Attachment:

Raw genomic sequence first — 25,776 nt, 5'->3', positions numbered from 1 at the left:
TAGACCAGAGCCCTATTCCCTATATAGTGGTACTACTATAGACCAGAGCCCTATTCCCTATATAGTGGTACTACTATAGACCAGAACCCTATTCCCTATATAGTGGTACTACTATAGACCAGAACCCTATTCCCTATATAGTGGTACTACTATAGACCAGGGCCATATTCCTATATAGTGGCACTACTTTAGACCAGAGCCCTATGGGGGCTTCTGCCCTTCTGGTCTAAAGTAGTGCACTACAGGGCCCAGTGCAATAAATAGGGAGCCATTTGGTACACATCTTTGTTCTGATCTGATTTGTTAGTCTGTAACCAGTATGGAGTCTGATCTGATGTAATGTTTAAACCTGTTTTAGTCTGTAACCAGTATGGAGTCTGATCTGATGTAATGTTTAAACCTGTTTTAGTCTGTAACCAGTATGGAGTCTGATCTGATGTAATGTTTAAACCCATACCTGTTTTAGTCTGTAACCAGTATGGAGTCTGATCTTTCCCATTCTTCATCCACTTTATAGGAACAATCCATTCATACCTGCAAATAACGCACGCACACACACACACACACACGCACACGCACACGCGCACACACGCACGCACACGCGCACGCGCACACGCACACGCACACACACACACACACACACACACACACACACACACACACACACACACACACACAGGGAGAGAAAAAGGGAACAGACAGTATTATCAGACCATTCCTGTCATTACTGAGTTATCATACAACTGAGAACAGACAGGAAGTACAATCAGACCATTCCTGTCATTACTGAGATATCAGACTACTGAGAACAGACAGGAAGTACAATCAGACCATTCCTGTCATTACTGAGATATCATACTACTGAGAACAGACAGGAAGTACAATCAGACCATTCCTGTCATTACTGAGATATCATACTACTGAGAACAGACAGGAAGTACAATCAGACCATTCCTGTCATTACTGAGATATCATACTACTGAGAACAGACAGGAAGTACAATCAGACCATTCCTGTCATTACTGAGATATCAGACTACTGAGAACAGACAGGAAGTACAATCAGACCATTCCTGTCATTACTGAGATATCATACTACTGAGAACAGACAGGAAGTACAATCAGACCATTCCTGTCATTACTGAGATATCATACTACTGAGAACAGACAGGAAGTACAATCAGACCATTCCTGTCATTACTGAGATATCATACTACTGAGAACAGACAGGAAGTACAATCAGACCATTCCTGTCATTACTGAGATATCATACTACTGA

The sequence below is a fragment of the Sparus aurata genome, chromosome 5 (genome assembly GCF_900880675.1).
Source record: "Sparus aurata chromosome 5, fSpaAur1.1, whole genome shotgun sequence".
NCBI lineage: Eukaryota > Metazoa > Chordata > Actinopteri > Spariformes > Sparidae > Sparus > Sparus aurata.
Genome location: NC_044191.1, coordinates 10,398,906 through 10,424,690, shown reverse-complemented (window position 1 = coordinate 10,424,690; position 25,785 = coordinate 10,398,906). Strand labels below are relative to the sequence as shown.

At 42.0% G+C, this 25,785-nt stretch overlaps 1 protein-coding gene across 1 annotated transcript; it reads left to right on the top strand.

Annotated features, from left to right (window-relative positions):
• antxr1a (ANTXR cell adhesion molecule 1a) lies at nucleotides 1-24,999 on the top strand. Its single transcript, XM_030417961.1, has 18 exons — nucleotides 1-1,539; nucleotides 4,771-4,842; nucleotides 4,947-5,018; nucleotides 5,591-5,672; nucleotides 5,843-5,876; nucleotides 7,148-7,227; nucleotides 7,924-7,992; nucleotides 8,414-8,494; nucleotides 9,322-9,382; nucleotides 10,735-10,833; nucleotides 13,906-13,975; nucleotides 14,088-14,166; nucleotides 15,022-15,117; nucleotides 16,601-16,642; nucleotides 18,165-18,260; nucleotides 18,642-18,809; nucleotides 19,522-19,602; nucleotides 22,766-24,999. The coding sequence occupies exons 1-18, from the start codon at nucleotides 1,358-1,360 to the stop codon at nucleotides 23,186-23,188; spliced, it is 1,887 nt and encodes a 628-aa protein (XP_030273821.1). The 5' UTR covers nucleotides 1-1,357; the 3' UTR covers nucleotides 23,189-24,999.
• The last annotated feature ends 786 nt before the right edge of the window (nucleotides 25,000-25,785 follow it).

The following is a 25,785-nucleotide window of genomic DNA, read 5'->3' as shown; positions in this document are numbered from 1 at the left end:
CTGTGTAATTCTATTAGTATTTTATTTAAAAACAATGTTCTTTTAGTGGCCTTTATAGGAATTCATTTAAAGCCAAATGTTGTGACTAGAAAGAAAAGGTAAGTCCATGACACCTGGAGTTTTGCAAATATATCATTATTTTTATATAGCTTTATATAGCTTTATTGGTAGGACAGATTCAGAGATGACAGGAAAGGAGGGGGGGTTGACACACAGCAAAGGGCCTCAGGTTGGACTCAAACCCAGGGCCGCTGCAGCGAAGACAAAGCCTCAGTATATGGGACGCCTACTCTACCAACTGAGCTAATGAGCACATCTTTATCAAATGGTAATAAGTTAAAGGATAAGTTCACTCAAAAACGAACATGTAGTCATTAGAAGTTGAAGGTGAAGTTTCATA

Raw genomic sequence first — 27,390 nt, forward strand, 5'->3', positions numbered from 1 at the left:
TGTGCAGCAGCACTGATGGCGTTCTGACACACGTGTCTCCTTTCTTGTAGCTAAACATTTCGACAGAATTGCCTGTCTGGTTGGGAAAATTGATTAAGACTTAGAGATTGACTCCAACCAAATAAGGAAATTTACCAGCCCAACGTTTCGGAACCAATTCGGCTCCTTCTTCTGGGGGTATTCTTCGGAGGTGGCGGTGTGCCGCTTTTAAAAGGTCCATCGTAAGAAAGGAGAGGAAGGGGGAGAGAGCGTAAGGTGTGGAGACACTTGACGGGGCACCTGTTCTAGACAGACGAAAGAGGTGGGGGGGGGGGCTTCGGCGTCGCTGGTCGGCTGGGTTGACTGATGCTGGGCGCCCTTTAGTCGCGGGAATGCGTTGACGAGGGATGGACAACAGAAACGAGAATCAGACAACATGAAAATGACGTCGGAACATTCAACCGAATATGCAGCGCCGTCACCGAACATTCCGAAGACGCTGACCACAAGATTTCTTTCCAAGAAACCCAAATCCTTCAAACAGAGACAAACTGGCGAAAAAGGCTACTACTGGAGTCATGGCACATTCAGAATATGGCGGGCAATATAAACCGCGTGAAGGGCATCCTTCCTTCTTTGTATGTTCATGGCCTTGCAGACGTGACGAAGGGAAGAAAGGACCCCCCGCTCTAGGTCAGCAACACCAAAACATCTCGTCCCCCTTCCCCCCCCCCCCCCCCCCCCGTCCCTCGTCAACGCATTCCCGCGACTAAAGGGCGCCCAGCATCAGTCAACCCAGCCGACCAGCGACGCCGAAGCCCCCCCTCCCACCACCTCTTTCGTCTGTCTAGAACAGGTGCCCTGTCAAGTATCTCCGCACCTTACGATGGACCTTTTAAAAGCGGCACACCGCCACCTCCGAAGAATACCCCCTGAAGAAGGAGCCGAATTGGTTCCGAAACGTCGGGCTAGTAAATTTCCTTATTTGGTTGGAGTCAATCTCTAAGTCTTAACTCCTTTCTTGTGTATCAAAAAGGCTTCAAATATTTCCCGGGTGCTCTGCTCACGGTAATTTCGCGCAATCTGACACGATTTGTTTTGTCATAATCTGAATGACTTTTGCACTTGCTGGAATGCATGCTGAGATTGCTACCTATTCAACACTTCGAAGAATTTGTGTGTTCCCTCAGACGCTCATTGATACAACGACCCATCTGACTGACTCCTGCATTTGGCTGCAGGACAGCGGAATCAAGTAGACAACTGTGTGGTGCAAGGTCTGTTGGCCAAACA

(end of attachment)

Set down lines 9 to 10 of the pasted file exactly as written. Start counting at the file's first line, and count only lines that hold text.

• antxr1a (ANTXR cell adhesion molecule 1a) lies at nucleotides 1-24,999 on the top strand. Its single transcript, XM_030417961.1, has 18 exons — nucleotides 1-1,539; nucleotides 4,771-4,842; nucleotides 4,947-5,018; nucleotides 5,591-5,672; nucleotides 5,843-5,876; nucleotides 7,148-7,227; nucleotides 7,924-7,992; nucleotides 8,414-8,494; nucleotides 9,322-9,382; nucleotides 10,735-10,833; nucleotides 13,906-13,975; nucleotides 14,088-14,166; nucleotides 15,022-15,117; nucleotides 16,601-16,642; nucleotides 18,165-18,260; nucleotides 18,642-18,809; nucleotides 19,522-19,602; nucleotides 22,766-24,999. The coding sequence occupies exons 1-18, from the start codon at nucleotides 1,358-1,360 to the stop codon at nucleotides 23,186-23,188; spliced, it is 1,887 nt and encodes a 628-aa protein (XP_030273821.1). The 5' UTR covers nucleotides 1-1,357; the 3' UTR covers nucleotides 23,189-24,999.
• The last annotated feature ends 786 nt before the right edge of the window (nucleotides 25,000-25,785 follow it).